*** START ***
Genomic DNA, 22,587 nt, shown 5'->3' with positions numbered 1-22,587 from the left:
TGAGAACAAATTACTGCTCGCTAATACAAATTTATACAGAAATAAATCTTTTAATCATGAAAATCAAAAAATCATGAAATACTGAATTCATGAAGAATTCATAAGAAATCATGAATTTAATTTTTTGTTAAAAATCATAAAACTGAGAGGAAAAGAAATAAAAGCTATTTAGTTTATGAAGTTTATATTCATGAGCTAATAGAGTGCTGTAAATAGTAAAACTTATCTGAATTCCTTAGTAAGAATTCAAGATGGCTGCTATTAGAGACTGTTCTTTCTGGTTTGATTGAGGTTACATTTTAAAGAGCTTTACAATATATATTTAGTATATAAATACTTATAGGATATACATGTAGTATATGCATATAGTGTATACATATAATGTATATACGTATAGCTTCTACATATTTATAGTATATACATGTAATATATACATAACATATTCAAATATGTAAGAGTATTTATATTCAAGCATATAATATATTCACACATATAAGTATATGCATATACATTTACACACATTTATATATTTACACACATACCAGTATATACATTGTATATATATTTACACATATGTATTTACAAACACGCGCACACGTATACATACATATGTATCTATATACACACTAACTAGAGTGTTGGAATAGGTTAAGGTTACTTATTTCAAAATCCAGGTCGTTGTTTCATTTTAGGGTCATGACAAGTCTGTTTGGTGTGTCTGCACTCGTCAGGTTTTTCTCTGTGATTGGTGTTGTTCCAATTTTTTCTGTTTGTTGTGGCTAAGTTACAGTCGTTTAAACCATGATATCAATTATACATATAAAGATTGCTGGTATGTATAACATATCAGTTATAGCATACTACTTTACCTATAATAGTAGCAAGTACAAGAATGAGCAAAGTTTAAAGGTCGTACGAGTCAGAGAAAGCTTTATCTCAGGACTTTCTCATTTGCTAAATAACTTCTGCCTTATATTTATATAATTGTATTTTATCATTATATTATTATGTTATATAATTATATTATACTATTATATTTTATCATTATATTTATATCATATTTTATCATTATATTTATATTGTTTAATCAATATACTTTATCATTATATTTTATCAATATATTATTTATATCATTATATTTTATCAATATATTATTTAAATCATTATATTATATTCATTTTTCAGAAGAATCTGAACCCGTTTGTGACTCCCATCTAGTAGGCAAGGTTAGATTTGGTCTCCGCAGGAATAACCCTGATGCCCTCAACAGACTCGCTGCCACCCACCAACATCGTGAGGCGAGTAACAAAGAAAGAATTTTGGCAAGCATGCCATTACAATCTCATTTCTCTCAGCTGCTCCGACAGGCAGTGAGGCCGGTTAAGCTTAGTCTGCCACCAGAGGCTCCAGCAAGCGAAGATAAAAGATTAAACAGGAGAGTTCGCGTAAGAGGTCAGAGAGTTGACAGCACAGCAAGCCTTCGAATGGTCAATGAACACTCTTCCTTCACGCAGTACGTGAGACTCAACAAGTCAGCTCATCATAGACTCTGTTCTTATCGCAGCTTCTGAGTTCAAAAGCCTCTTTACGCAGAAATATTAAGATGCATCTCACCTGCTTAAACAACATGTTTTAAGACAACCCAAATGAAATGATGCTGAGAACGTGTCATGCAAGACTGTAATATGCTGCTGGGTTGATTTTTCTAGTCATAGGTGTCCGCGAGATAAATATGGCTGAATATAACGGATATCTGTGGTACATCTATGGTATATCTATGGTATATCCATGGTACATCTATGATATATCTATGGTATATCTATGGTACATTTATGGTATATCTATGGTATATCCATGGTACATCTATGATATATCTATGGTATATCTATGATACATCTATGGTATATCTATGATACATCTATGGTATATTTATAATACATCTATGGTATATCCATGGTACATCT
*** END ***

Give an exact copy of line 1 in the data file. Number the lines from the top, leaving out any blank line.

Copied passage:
Genomic DNA, 22,587 nt, shown 5'->3' with positions numbered 1-22,587 from the left: